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Time Zone configuration and synchronization


Most operating systems report time using four parts:

  1. Clock
  2. Standard
  3. Time Zone
  4. Daylight Savings

Default system behaviour is to maintain two clocks, a system and a hardware clock.

The hardware clock is maintained regardless of power state by an internal circuit and guarantees a system will have accurate time even after having been disconnected from mains power. In case of a Virtual Machine this is provided by the host hypervisor OS.

The system clock is maintained by the Operating System, at boot time it will get it's value from the hardware clock and upon shutdown it will write to the hardware clock.

There are two standards for storing system time, either what's referred to as localtime or UTC. In the case of localtime the system uses the local time of the Operating System whilst UTC assumes that both the system and hardware (CMOS) clocks use UTC. We highly recommend using UTC at this keeps all clocks in sync and removes ambiguity, especially with containers and virtualization platforms having multiple timezones and frequently out of date timezone definitions.

It's highly recommended that the system clock is kept up to date with a time synchronization daemon such as NTP, providing time via virtualization platforms might not be sufficient because depending on implementation they might only offer synchronization at boot time or adjust in large increments or even move the clock backwards which can lead to unexpected results.*

It's highly recommended that any server/virtual machine/container running SDElements be set to use UTC (GMT) without any daylight savings. This preemptively prevents issues which can arise from such events as having the same time arrive twice with daylight savings switches or skipping an hour.

Note that this will not affect times displayed to users accessing the SDElements application via a web browser since all dates/time will be automatically converted to the appropriate timezone configured for the browser.

Services that are know to be affected by changes and mismatches in time include: 

  • SAML
  • Kerberos
  • Updates (anything signed with a crypto/GPG key)
  • Encryption, (signatures and dates need to match up and be in the past)


Do determine the current timezone on your server use the "date" command, it should return a value similar to the following which indicates the configured timezone, example:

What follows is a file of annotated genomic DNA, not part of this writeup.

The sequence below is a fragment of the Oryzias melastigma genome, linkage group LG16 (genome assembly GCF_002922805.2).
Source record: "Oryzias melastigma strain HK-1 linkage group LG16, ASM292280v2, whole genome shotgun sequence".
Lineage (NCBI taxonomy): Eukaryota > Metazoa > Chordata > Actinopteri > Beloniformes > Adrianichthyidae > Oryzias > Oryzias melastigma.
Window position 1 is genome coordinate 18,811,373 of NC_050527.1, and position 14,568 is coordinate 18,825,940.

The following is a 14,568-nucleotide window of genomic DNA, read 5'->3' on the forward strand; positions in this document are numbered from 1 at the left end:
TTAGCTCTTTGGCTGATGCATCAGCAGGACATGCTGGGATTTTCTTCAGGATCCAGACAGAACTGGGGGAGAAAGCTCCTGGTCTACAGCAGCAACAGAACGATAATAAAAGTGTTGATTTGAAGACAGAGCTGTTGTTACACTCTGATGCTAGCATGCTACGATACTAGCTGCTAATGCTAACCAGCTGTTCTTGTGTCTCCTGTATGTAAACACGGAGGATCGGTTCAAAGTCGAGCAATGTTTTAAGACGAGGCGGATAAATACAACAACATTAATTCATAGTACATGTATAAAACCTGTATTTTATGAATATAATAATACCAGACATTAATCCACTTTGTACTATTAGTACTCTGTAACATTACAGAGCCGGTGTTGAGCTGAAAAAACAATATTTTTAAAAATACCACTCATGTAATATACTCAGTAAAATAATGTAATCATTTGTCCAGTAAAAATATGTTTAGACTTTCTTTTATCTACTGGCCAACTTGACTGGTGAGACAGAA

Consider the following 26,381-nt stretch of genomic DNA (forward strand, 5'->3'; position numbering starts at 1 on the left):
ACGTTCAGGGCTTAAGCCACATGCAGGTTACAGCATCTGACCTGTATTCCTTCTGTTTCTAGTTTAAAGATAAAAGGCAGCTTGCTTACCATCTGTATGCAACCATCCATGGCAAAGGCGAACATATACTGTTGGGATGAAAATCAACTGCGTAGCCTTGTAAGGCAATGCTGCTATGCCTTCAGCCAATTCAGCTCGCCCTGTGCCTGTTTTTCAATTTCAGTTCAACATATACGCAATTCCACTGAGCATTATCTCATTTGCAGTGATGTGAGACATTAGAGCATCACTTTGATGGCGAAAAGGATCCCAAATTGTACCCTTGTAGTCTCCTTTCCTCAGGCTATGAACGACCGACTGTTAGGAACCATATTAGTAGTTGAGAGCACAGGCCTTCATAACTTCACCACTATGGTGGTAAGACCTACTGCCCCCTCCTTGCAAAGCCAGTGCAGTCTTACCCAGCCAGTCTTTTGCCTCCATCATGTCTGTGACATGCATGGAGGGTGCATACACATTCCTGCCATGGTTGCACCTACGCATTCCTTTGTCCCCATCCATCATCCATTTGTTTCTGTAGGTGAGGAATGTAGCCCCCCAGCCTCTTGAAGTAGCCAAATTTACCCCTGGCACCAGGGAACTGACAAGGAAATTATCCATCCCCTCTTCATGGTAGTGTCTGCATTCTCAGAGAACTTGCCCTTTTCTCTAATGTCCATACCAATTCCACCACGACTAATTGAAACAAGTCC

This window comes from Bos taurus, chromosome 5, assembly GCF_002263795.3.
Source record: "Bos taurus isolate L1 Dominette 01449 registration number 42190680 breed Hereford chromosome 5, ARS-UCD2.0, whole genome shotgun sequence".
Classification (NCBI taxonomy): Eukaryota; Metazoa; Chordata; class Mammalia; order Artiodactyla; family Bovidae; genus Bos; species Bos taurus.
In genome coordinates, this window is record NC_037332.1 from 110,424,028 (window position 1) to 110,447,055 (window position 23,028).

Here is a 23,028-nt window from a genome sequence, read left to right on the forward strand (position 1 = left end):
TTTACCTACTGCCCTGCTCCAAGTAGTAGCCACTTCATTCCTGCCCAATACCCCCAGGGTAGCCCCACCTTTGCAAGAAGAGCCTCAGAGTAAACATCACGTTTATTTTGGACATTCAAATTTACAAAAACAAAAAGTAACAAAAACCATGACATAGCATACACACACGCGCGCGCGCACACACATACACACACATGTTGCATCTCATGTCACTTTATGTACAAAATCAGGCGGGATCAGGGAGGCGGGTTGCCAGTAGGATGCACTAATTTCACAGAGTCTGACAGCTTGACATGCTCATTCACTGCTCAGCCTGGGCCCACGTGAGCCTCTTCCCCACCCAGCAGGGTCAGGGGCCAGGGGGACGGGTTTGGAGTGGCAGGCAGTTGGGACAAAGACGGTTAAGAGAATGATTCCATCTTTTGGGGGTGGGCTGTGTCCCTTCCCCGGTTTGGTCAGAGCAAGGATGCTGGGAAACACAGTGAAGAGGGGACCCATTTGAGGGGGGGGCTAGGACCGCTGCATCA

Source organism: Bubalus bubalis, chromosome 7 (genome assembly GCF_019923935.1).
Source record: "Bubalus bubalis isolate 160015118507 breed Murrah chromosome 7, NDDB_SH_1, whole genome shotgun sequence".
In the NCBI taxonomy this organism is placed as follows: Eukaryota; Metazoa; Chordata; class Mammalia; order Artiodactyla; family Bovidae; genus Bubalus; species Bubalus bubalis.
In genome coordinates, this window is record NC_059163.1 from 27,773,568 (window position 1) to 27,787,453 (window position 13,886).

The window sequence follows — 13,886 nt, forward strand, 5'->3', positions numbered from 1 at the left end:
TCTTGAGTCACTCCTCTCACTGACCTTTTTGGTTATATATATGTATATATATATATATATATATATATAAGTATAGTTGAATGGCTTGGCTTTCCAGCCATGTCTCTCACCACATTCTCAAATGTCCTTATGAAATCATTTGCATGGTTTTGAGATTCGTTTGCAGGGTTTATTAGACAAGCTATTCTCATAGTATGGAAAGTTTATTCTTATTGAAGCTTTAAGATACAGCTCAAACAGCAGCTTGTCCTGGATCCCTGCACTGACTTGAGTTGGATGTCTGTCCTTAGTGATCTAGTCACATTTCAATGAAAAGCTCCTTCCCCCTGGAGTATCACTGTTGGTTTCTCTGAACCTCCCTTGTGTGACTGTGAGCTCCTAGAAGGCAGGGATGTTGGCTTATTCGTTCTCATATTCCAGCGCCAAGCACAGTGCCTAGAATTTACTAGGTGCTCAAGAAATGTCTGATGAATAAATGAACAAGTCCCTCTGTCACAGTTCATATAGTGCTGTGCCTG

[user@sdecentos6 ~]$ date

Tue Sep  1 20:25:54 UTC 2016

To change the currently configured time zone, daylight savings and standard change the following values.

Centos/RHEL v. 6.X

To list all available timezones list the files under the /usr/share/zoneinfo directory, note you might need to recurse into subdirectories as needed.

ls /usr/share/zoneinfo


Edit the file /etc/sysconfig/clock , it supports several attributes but only 2 are relevant:

  • ZONE - The name of the timezone file to use
  • UTC - A boolean value indicating if the system clock uses UTC
Example (not recommended):
ZONE="Asia/Shanghai"
UTC=false

Example (recommended):

ZONE="UTC"
UTC=true


Copy the correct timezone file from /usr/share/zoneinfo to /etc/localtime:

Example (rot recommended):

cp/usr/share/zoneinfo/Australia/Melbourne /etc/localtime
Example (recommended)
cp /usr/share/zoneinfo/UTC /etc/localtime


Confirm the correct time zone has been set using the date command, example:

[user@sdecentos6 ~]$ date

Tue Sep  1 20:25:54 UTC 2016

Synchronize the hardware clock with the system clock

Example (not recommended):

hwclock --systohc --localtime

Example (recommended):

hwclock --systohc --utc




Centos/RHEL v 7.x

To list all available timezones:

timedatectl list-timezones

To change your timezone:

timedatectl set-timezone UTC

Confirm the correct time zone has been set using the date command, example:

[user@sdecentos6 ~]$ date

Tue Sep  1 20:25:54 UTC 2016



Ubuntu 10+

Confirm the correct time zone has been set using the date command, example:

[user@sdeubuntu12 ~]$ date

Tue Sep  1 20:25:54 UTC 2016


To change the current timezone use the interactive wizard:

sudo dpkg-reconfigure tzdata


*Daemons such as NTP never move the clock backwards but simply slow it down until it syncs up.


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